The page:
This is Colin Lloyd's current project, a push-up pianola which he has fully restored and furthermore substantially enhanced to reproduce the 'dynamics', i.e., emphasis, where all notes are not played with equal amplitude. This probably makes this device unique in the world.
It is called a push-up pianola because it 'pushes up' to an existing standard piano, and then plays the piano, hitting the keys in a manner similar to that of a live pianist.
That's the extent of my very limited knowledge of what Colin's developed here, and Colin will hopefully be adding a few explanatory notes.....
And Colin will hopefully add some further notes further down..
Cye has asked me to give a short explanation on this project and I will try to keep it brief. I have been working on pianolas for the past 20 years after buying one at an auction near Lisburn. The normal pianola that you are likely to see ( youtube etc;) will be the later version with the controls built into a normal "Upright" or "Grand" piano. Please do not judge pianolas by the likes of what you normally hear as they generally without exception are in terrible condition or very poorly restored.This type of pianola can be played automatically by foot pedals ( forming a vacum) or by hand in the normal fashion. The automatic controls do not interfere with normal playing. I should point out at this stage that the pianola controls were very expensive to manufacture and were only installed in top quality instruments except at the very end of the era. Automated musical instruments have been around for many hundreds of years and had its origins in the invention of Cuckoo clocks. Pianos where for many years " The Goal" to automate and there were many companies and individuals working towards this all around the world but mainly in America and Germany. The "push up" you see in the pictures above came to the fore around 1890 and was made in America, this one by the Orchestrell Co; This unit was priced at $ 250.00 then and so was a very expensive instrument and was only affordable only to the wealthy. Paper rolls with the popular classical music or dance hall hits were made available and were transcribed directly from the sheet music on to the roll using a perforater machine. They played aroung 65 notes in the middle register of a piano which would have normally a full 7 & 1/3 octaves (88 notes). There was limited controls for putting self expression into the playing with a tempo lever and two levers for adjusting force/volume in the upper and lower register (bass/treble). These units were quickly overtaken with pianos with built in controls as their popularity increased and by the early 1900's everyone wanted a pianola which is easy to understand if you think that home entertainment was virtually non exsistant. Hand played rolls were now available which is were a very competent pianist would sit in a studio and play a poular piece of music and a perforator machine, linked to the piano, would punch the master roll as he played. This would then have small corrections made and using the master many copies would be made. These would be sold in music shops, top deaprtment stores and later as popularity reached a crescendo there were roll shops like modern day DVD hire shops were you could buy (expensive) or hire for a few days. They were so popular that the goverments taxed them ( no surprise) and many rolls in my possession have the original stamps on them showing tax paid. The makers of the pianola controls were not piano companies but became so wealthy that they bought up nearly all the major piano manufactureres in the world, very few survived without being taken over like Steinway who still had to make their pianos suitable for the pianola controls to be added, such was the demand from the public. About the time of the Titanic( there was a pianola in the first class dinning room on the Titanic) a system was developed that allowed top concert pianists of the day eg; Rachmaninnoff to come into a studio and play his latest composistion and for the first time the machine was able to record directly onto a roll exactly how he played it . This roll recorded the tempo, the notes, the soft and loud pedal but most importantly for the first time ever it recorded how hard he played each note and using the binary system ( in hole form ) punched this onto the roll. This roll was immediately available to play back through the pianola and Rachmaninnoff could then say where he wanted changes. When he was happy with the performance he would sign the roll and it would go into production. This roll ( called Duo-Art) could only be played on a special pianola fitted with the duo-art system and was generally fitted with an electric vacum pump and sometimes foot operated as well. As you can imagine these units were extremely expensive but were not rare and still turn up at times. I have one in my collection made by a German company, Ibach, and it was in the best condition I have ever encountered and it still took me 500 hours to restore.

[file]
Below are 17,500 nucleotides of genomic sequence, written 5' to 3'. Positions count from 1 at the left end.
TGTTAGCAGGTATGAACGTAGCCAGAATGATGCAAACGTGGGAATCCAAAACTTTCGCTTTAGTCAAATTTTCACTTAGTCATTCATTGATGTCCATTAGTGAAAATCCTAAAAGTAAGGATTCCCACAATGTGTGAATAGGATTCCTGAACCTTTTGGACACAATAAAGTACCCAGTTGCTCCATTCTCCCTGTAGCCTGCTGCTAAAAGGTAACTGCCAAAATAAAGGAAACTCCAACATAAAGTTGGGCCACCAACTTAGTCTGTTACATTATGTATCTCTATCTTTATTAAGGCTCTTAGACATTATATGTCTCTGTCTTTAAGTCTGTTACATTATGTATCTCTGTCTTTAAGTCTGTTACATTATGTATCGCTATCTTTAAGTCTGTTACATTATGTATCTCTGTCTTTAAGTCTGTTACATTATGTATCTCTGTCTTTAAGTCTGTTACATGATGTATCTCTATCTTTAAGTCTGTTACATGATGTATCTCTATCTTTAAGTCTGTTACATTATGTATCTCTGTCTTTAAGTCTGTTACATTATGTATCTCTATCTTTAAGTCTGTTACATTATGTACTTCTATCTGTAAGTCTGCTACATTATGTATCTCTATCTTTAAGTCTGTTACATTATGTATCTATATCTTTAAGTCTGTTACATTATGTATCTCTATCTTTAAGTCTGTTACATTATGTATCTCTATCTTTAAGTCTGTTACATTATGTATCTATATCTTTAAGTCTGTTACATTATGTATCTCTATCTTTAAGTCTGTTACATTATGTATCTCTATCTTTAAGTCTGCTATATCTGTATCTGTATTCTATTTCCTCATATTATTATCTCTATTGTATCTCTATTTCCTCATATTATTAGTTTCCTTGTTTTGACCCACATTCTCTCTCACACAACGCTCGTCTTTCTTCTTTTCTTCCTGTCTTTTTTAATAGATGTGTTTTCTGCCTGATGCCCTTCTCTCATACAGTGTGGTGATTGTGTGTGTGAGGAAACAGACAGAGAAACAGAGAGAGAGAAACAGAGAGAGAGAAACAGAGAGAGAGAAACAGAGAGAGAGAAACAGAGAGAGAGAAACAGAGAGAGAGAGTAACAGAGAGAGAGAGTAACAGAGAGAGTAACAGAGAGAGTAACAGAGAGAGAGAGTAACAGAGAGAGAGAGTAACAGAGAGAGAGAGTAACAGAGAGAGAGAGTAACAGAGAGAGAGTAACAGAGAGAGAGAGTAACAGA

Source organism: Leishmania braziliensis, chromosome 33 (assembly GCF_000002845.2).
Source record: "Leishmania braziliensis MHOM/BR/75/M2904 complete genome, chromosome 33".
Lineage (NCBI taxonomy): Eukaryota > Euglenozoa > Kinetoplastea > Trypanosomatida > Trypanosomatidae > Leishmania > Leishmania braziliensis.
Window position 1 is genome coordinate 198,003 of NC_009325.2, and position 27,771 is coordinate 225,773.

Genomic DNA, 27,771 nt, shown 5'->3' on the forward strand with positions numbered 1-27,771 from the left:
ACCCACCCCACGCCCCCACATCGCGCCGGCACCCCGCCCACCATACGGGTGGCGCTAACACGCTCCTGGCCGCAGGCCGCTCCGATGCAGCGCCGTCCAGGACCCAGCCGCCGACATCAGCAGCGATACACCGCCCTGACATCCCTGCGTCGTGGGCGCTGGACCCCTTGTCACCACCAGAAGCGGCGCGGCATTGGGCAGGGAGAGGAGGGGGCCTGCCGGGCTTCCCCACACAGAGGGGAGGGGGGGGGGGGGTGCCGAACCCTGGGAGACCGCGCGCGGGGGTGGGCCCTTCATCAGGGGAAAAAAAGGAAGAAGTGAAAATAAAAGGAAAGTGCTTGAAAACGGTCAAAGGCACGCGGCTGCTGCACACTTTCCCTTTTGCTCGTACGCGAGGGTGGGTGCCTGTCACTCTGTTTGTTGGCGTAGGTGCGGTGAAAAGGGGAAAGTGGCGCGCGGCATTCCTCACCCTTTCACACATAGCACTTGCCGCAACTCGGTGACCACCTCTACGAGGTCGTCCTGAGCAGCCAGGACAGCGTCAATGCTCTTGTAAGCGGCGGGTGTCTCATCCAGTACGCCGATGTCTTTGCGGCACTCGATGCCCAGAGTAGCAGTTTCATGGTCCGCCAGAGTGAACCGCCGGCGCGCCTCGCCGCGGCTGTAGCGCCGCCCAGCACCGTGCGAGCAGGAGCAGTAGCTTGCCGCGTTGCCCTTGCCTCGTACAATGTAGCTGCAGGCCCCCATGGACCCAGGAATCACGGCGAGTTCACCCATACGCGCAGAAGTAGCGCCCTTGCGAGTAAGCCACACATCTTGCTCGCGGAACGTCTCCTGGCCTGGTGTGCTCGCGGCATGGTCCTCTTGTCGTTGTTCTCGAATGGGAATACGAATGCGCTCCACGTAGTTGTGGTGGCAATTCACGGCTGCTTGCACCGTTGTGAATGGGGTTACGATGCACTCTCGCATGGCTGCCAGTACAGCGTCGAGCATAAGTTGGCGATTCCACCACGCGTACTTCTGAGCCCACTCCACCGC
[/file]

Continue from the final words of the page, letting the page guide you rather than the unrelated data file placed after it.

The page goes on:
My goal was to restore/redesign and build an original push up pianola to play these special duo-art reproducing rolls as I felt that the push up recreated the action of the pianist better by playing the keys rather that the hammers inside. This has taken eleven years, two of which was in the design, and only now can you hear these concert pianists playing their very individual work on any piano you choose. I have built this pianola to play the other types of roll and even modern rolls and I have rolls in my collection of The Beatles, Micheal Jackson and many others.
Hopefully we can put a visual/audio attachment on this forum but this is outside my ability, although Cye tells me someone else may be able to do that. I apologise but this is as brief as I can be and I am sorry if I havn't explained it very well. I would add that I have also built units that play as a band including drums, xylophone, accordian and lots of lights.
Last Edit: May 30, 2011 4:06:26 GMT -5 by colinpian
Hi, If it is 1901 there is a good chance it is the older 65 note player ie. It will play 65 notes of the full 88 notes on the piano. To Check which it is count the number of holes on the brass tracker bar which runs the full width of the of the box where the roll is installed. I have plenty of these older rolls to get you started. Check first and come back to me. If you have never "restored" a pianola before, this is a daunting task but with care and the right books it is possible. Regards Colin